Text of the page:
Monday 23 April 2012

Los Olvidados (The Young and the Damned) [1950]

Los Olvidados is considered as one of the greatest Mexican films ever made (personally, I loved The Exterminating Angel more) – a curious anecdote given that it was made by a Spanish man in a self-imposed exile in Mexico. But what made this quite unique was that, unlike most of the masterpieces the great Spanish surrealist Luis Bunuel is known for, this fell in the domain of social realism, to some extent in the footsteps of Italian neo-realism, and thus bereft of his trademark idiosyncracies, iconoclasms and trenchant satires. This gritty B/W drama had as its focus a group of juvenile delinquents living squalid existences somewhere in the poverty-stricken edges of Mexico City. The narrative gradually centres on Pedro (Alfonso Mejia), a young kid yearning for love and acceptance from his mother. Though he seems just another spoilt brat, eventually he turns out to be one of the few people in the film one starts caring for; nearly everyone else – the psychopathic gang leader Jaibo who commits savagery without so much as a blink, the blind musician (Miguel Inclan) who earns our sympathy initially for being tormented by the sadistic gang but eventually reveals his ugly and grotesque nature, Pedro’s voluptuous mother who allows herself to be seduced by the vile Jaibo and is forever distrustful of Pedro, etc., do not possess any redeemable qualities. Bunuel presented an unflinching peek into a cruel world where people, who are essentially good-natured, either die young or become homeless or lead naïve existences – they hardly ever get the rewards out of life that they deserve. The movie is violent, disturbing and deeply tragic, and comprises of excellent turns by Mejia and Inclan among others.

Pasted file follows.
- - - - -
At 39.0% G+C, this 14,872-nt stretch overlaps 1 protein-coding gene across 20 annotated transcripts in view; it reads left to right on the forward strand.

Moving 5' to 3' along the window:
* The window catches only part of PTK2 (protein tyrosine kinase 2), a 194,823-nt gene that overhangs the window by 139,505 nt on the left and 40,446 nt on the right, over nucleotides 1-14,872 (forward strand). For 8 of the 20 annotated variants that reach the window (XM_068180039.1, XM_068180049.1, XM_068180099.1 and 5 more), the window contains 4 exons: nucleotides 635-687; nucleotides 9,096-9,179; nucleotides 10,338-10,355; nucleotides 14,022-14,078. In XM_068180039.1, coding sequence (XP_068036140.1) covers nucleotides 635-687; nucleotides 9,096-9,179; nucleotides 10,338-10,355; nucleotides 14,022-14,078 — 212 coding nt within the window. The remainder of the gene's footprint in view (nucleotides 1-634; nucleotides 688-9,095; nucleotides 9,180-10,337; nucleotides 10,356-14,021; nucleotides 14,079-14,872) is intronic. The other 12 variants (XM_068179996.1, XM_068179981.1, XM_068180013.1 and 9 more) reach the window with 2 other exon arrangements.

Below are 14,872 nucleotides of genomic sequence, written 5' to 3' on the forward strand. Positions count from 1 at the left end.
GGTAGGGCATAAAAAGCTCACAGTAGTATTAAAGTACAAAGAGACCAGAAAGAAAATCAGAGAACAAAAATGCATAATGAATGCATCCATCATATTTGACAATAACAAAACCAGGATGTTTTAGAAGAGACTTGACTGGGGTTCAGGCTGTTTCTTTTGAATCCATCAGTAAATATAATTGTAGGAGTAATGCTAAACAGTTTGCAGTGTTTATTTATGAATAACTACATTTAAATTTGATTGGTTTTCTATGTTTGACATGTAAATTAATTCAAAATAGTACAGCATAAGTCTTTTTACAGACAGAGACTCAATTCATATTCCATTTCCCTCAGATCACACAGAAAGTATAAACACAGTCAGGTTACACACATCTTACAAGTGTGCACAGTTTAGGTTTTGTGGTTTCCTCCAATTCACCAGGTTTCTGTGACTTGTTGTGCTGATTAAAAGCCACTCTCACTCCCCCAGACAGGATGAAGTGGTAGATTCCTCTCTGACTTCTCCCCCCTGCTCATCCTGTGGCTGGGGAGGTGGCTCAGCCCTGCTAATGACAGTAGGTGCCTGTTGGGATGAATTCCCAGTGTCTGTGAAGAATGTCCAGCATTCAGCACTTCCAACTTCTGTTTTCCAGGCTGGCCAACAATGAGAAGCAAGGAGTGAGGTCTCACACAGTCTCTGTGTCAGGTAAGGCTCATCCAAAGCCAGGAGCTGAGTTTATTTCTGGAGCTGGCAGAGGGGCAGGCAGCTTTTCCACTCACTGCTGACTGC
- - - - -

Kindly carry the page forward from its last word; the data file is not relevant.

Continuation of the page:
Director: Luis Bunuel
Genre: Drama/Social Drama/Coming-of-Age
Language: Spanish
Country: Mexico


David said...

It's interesting that Bunuel made some realism films in his early career,another one I know is Land Without Bread.I'm glad he did not stick to this style and offered so many great surrealism films to us.

Shubhajit said...

Yes indeed, I think that's the hallmark of a great filmmaker & artist - the ability to seamlessly traverse across themes, styles & genres. Thanks David for stopping by.

Guns N' RoZes said...

You gave me an inspiration to see this movie, thank you.

Shubhajit said...

The pleasure's entirely mine, GnR :)

Sam Juliano said...

One of my absolute favorite Bunuels and a film that has stayed with me all the way back to my college days when I was first exposed to it.

It's a surrealist nightmare, but it's raw and uncompromising the neo-realist school as well. The killing of the young man by Jaibo with the rock is deeply disturbing, and it's why this film has always been difficult to watch over. But brilliance incarnate, and again a great review!

Shubhajit said...

Thanks Sam. Great to know about your unbridled enthusiasm about this Bunuel gem. In fact, even the subplot concerning the blind man was exceedingly disturbing, more so given that we actually sympathasize with him when his character his first introduced.